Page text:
Reduce or eliminate the need to trim around the edges of your lawn. Keep shrub and flower beds level with the lawn so you can overlap with the mower. Design your lawn to eliminate tight corners and pockets where your mower won't fit. Don't run the lawn right up to fences, trees or buildings. Maintain a mulched or cultivated area between the lawn and these objects.

With some easy changes, you should be able to cut the whole area with your mower and leave the trimmer in the shed.

Watering

Water infrequently and deeply to encourage deep roots. It's difficult to say how much water to apply since it depends on soil type, species of grass, mowing height, temperature, wind and other factors. Measure rainfall and sprinkler water with a rain gauge or a container with straight vertical sides, such as a coffee can or a tuna can.

Generally, one inch is considered an adequate soaking. High spots and south-facing slopes will need more water than other areas. Apply less water in shady areas that receive less than 4 hours of direct sunlight daily. Grass under large trees will need more water since the tree roots will consume water and the tree canopy may intercept rainfall.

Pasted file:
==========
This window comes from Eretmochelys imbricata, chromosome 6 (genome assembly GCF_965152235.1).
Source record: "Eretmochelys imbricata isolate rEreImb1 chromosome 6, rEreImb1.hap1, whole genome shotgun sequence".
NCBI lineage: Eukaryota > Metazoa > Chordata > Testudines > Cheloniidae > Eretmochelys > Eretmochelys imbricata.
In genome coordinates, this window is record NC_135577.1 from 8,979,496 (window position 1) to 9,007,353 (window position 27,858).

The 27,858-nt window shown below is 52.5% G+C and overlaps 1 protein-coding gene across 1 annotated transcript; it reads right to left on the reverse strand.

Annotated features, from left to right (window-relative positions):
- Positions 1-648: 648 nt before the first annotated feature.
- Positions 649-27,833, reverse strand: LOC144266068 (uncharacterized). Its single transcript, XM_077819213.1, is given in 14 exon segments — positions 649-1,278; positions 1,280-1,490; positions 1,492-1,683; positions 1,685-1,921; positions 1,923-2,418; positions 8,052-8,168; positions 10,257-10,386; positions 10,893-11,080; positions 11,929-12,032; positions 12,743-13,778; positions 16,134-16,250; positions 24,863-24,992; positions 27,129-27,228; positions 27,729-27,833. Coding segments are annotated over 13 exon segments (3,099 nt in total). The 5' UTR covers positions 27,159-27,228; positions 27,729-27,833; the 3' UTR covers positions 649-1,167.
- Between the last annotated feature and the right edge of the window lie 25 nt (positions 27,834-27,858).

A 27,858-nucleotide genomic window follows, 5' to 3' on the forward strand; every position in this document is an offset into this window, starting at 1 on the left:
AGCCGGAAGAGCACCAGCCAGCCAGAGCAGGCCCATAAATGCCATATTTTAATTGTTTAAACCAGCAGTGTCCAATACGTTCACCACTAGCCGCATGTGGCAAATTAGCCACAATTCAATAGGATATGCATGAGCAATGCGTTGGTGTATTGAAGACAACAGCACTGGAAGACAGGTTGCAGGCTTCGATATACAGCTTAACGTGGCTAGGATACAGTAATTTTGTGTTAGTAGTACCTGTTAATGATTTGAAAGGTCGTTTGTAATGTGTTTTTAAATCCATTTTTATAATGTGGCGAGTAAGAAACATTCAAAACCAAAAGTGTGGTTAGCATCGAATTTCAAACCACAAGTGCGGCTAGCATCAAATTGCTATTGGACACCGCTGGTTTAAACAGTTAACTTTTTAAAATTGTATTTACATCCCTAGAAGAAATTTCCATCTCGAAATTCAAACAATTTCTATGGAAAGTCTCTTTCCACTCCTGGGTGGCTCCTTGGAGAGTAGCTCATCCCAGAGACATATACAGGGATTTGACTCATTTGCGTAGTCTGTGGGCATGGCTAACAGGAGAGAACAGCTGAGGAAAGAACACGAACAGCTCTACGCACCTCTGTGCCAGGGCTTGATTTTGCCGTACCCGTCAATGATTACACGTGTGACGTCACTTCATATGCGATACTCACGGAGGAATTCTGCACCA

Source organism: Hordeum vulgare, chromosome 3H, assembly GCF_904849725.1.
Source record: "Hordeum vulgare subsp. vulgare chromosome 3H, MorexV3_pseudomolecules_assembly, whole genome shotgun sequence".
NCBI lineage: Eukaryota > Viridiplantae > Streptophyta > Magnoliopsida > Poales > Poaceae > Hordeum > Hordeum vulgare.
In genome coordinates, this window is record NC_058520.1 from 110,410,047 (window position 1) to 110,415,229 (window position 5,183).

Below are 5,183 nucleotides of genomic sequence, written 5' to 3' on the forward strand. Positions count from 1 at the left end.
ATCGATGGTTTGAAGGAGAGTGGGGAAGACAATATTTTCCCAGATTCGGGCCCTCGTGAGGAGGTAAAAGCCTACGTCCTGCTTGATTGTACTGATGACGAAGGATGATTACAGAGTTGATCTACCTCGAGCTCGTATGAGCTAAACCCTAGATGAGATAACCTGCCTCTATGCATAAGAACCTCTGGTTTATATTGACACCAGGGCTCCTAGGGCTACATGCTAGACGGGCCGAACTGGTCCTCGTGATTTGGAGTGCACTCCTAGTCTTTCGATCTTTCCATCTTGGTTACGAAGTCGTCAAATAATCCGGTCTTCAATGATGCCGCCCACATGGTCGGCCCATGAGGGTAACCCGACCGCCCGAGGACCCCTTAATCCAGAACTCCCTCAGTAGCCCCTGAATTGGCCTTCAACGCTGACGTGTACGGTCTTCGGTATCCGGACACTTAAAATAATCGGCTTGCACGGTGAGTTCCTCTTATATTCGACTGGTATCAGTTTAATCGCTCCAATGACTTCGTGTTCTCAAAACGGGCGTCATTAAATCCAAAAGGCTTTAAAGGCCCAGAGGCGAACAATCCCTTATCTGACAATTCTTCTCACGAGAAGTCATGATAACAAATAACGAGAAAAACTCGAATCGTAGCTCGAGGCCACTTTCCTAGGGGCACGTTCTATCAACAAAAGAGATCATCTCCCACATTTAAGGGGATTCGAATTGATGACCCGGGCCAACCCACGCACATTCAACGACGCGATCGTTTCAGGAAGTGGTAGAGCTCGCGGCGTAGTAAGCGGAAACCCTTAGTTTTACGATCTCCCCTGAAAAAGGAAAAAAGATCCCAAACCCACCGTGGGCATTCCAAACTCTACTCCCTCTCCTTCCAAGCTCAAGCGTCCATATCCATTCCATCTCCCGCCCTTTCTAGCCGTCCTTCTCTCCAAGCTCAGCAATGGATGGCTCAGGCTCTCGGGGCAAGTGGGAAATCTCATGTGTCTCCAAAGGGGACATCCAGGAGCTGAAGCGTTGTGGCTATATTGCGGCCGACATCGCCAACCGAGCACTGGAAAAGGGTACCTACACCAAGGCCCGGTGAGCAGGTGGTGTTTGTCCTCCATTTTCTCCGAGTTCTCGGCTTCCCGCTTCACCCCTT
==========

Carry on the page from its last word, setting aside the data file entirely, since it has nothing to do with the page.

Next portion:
Early morning watering is ideal. Less water is lost through evaporation and wind. Watering in the evening leaves the lawn wetter longer and increases the likelihood of disease problems.

Your lawn may become brown during hot, dry spells. It's in a dormant state and will green up again when wetter, cooler weather returns. A healthy lawn can survive several weeks in a dormant state.

Pests

A healthy, vigorous, dense turf is the best defense against invasion by weeds and other pests. Check your lawn regularly to catch problems early. Usually the presence of a few insect pests or weeds is not cause for concern. Insects rarely damage healthy lawns in Alberta. Most insects you'll find in your lawn will either not be a problem or may even be beneficial. If you're concerned that insects may be causing damage, consult a lawn care professional.

If you have just a few broadleaved weeds scattered throughout your lawn, consider removing them manually before they produce seed heads. If you choose to use herbicides, spot spray the weeds rather than treating the whole lawn. Avoid using weed bars or weed and feed products. Always read product labels and wear protective clothing when using herbicides.

Turf diseases are easily confused with other problems such as dog urine, fertilizer burn, dull mower blades, road/sidewalk salt, compacted soil or fertilizer burn. Fungicide applications are almost never warranted on home lawns in Alberta. A lawn consisting of a blend of various Kentucky bluegrass cultivars mixed with some creeping red fescue will resist diseases well. If a disease occurs, some plants in this mixture may be susceptible but most others will be resistant.